"We had very frank, fraternal talks with Colonel Doumbouya and his associates and collaborators and I think that ECOWAS and Guinea will find a way to walk together," Akufo-Addo said at the end of the visit.

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The ruling council, which now designates Doumbouya as "president of the republic and head of state", said that consultation sessions scheduled for Friday with banks, insurance companies and unions would be held on Saturday.

The consultations will continue next week, it said, including Monday meetings with cultural actors, press associations and those within the informal sector.

The military has already held talks with political parties, religious leaders, the heads of mining companies, key players in this poor but resource-rich country, and other figures.

Guinea junta hosts talks on post-coup transition

  Guinea junta hosts talks on post-coup transition Guinea's ruling military opened a four-day series of talks on Tuesday, intended to pave a return towards civilian rule after a putsch in the West African state. The junta, which has come under intense diplomatic pressure since seizing power on September 5 from president Alpha Conde, began talks with politicians and religious leaders on Tuesday. It will then meet civil-society figures, diplomats, trade unionists and mining executives through to Friday.

Local rights groups, including the Guinean Organisation for the Defence of Human Rights (OGDH), put out a statement voicing their concern over "respect for democratic principles and the rule of law" and called on the ruling junta to "communicate as soon as possible a roadmap for the transition that takes into account all the proposals arising from the consultations".

- Anti-Conde activists return from exile -

Public discontent in Guinea had been brewing for months before the coup over the leadership of Conde, 83.

A former opposition figure, Conde became Guinea's first democratically elected president in 2010 and was re-elected in 2015.

But last year, he pushed through a controversial new constitution that allowed him to run for a third term in October 2020.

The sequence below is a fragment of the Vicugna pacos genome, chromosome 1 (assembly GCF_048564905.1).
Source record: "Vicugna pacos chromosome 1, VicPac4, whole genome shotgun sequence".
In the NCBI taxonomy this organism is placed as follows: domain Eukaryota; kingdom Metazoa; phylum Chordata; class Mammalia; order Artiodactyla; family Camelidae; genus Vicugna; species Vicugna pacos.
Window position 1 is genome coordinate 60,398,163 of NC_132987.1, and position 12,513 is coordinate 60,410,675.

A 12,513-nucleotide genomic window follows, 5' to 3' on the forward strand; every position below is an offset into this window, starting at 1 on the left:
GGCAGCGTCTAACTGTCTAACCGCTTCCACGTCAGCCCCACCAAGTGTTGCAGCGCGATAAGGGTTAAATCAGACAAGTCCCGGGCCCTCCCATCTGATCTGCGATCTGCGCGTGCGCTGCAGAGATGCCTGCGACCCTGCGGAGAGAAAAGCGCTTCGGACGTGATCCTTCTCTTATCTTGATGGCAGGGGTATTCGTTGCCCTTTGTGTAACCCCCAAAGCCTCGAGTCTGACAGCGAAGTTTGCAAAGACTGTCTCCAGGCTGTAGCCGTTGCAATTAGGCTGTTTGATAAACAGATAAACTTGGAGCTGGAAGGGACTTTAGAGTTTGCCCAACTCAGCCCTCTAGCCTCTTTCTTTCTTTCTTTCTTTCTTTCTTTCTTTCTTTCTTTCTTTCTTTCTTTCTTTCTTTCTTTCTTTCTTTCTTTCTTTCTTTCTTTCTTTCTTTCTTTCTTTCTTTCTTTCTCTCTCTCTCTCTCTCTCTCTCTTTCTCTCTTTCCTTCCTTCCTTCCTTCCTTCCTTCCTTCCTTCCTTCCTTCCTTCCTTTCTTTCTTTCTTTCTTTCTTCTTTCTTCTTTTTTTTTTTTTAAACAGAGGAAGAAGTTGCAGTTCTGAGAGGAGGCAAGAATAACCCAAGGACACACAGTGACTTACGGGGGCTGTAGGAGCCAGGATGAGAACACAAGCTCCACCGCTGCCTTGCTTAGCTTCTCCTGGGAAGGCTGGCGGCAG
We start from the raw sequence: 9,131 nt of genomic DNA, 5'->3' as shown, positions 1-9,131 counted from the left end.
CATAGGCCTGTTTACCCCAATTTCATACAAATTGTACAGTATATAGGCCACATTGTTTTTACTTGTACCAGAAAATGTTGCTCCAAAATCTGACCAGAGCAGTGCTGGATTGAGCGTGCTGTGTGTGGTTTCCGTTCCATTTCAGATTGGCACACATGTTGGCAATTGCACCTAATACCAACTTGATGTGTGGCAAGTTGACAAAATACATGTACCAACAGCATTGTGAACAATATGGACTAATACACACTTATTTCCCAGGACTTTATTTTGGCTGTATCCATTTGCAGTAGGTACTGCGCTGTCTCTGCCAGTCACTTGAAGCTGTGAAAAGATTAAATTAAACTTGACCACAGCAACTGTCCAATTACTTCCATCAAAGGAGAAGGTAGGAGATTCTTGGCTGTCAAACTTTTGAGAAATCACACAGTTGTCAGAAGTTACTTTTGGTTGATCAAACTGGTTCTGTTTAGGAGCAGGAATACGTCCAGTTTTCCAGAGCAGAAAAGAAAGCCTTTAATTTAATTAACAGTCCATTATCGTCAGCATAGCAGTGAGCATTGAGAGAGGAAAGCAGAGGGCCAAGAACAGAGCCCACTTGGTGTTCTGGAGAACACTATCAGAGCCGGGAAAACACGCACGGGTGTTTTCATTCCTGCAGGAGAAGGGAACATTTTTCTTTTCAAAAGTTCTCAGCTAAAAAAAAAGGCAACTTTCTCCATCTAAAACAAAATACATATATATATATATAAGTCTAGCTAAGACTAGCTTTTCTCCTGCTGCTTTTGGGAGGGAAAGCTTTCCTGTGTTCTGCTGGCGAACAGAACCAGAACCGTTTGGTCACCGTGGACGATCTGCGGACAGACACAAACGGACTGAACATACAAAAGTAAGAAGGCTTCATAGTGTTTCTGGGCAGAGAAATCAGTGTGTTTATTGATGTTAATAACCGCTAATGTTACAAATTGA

The move sparked mass demonstrations in which dozens of protesters were killed. Conde won the election but the political opposition maintained the poll was a sham.

On Saturday four activists against Conde serving a third term returned to the country from exile and were met by cheering crowds at Conakry airport.

"Honour to the patriots" read one placard on display among the hundreds who waited hours for the exiles to return.

"We never doubted for a moment that we would win this fight," said Ibrahima Diallo, one of those returning.

Fellow returning activist Sekou Koundouno, expressed his relief that the people of Guinea "have rid themselves of the despot Alpha Conde who had taken the institutions and the army hostage".


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Thousands have fled a town in west Myanmar after days of fighting between anti-junta dissidents and the military, during which soldiers bombed civilian homes, residents and local media said Wednesday. Another resident said she travelled for three days with her elderly parents to reach India after soldiers bombed her house and fighting escalated around the town. "I never thought of running from my own house even after the military bombed it... but as things got worse... I finally had to flee," she told AFP on condition of anonymity.